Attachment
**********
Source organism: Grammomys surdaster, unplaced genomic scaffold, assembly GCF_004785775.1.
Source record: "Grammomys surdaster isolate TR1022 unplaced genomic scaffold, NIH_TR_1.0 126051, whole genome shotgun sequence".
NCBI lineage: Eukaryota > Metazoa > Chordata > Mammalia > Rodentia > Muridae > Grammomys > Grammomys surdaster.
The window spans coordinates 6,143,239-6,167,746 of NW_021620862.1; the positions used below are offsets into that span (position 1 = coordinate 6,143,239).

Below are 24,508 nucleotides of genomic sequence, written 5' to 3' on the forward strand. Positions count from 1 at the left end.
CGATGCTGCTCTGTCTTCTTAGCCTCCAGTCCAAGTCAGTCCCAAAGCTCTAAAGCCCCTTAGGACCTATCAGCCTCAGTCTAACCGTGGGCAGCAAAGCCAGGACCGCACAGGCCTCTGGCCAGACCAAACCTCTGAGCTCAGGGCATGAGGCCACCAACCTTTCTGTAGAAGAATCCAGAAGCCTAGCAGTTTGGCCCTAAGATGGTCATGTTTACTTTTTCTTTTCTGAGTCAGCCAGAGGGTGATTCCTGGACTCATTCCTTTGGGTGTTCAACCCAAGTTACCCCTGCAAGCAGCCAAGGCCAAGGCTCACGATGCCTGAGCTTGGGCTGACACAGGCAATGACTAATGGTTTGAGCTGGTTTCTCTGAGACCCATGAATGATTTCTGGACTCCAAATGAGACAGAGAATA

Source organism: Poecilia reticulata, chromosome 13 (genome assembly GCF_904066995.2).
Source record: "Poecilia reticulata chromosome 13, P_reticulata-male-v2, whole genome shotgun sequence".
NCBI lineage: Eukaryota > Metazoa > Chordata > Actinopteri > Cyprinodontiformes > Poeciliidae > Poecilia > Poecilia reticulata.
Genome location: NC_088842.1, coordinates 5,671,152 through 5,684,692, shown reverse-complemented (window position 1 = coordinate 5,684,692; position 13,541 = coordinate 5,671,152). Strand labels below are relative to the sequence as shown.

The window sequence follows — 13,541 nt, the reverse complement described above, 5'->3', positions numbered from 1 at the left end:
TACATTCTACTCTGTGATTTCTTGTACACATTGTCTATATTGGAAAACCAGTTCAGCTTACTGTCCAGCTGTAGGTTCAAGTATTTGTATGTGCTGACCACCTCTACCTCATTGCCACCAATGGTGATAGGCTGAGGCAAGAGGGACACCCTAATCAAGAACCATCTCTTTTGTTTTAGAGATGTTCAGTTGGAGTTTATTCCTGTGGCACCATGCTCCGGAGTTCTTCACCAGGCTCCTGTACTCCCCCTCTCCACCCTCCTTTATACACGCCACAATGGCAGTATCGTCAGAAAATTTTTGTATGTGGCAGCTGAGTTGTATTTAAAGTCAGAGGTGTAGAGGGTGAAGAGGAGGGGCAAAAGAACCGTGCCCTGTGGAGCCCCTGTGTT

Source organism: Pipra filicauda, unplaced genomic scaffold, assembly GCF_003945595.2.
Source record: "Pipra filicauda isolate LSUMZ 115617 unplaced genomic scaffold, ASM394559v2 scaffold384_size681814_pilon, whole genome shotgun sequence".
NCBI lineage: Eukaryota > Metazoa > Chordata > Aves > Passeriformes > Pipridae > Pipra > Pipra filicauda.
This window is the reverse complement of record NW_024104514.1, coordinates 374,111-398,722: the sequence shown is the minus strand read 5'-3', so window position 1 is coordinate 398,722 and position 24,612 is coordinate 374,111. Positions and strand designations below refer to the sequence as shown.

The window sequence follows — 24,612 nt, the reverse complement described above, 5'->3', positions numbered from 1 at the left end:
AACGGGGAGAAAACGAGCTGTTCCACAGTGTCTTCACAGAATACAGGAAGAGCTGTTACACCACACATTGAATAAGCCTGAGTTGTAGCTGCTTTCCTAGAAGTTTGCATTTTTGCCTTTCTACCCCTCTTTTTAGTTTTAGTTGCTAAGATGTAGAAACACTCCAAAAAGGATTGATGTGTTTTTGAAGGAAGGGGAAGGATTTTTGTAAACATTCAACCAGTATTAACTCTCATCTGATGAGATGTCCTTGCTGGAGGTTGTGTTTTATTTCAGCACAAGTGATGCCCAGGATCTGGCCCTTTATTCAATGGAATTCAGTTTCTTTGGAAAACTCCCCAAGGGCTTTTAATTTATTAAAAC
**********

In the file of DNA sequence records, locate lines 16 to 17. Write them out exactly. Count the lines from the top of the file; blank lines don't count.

This window is the reverse complement of record NW_024104514.1, coordinates 374,111-398,722: the sequence shown is the minus strand read 5'-3', so window position 1 is coordinate 398,722 and position 24,612 is coordinate 374,111. Positions and strand designations below refer to the sequence as shown.

The window sequence follows — 24,612 nt, the reverse complement described above, 5'->3', positions numbered from 1 at the left end: